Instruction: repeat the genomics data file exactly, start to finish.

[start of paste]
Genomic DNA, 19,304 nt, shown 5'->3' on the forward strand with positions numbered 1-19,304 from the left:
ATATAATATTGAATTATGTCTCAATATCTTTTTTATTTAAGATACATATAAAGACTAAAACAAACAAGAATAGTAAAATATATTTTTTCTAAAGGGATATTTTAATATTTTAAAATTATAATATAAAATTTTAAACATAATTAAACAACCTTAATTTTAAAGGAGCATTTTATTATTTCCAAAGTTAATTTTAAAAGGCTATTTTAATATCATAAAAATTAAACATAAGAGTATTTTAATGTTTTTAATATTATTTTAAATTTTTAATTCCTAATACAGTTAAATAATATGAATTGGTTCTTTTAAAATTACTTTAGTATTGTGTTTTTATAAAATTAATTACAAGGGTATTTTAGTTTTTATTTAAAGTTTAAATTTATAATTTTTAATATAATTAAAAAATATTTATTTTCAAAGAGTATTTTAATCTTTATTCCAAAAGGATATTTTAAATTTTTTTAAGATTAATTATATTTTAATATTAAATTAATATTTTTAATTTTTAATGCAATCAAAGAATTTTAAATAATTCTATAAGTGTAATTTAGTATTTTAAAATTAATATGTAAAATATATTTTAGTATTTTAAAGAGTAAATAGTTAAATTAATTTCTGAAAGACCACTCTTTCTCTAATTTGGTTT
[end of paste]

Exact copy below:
Genomic DNA, 19,304 nt, shown 5'->3' on the forward strand with positions numbered 1-19,304 from the left:
ATATAATATTGAATTATGTCTCAATATCTTTTTTATTTAAGATACATATAAAGACTAAAACAAACAAGAATAGTAAAATATATTTTTTCTAAAGGGATATTTTAATATTTTAAAATTATAATATAAAATTTTAAACATAATTAAACAACCTTAATTTTAAAGGAGCATTTTATTATTTCCAAAGTTAATTTTAAAAGGCTATTTTAATATCATAAAAATTAAACATAAGAGTATTTTAATGTTTTTAATATTATTTTAAATTTTTAATTCCTAATACAGTTAAATAATATGAATTGGTTCTTTTAAAATTACTTTAGTATTGTGTTTTTATAAAATTAATTACAAGGGTATTTTAGTTTTTATTTAAAGTTTAAATTTATAATTTTTAATATAATTAAAAAATATTTATTTTCAAAGAGTATTTTAATCTTTATTCCAAAAGGATATTTTAAATTTTTTTAAGATTAATTATATTTTAATATTAAATTAATATTTTTAATTTTTAATGCAATCAAAGAATTTTAAATAATTCTATAAGTGTAATTTAGTATTTTAAAATTAATATGTAAAATATATTTTAGTATTTTAAAGAGTAAATAGTTAAATTAATTTCTGAAAGACCACTCTTTCTCTAATTTGGTTT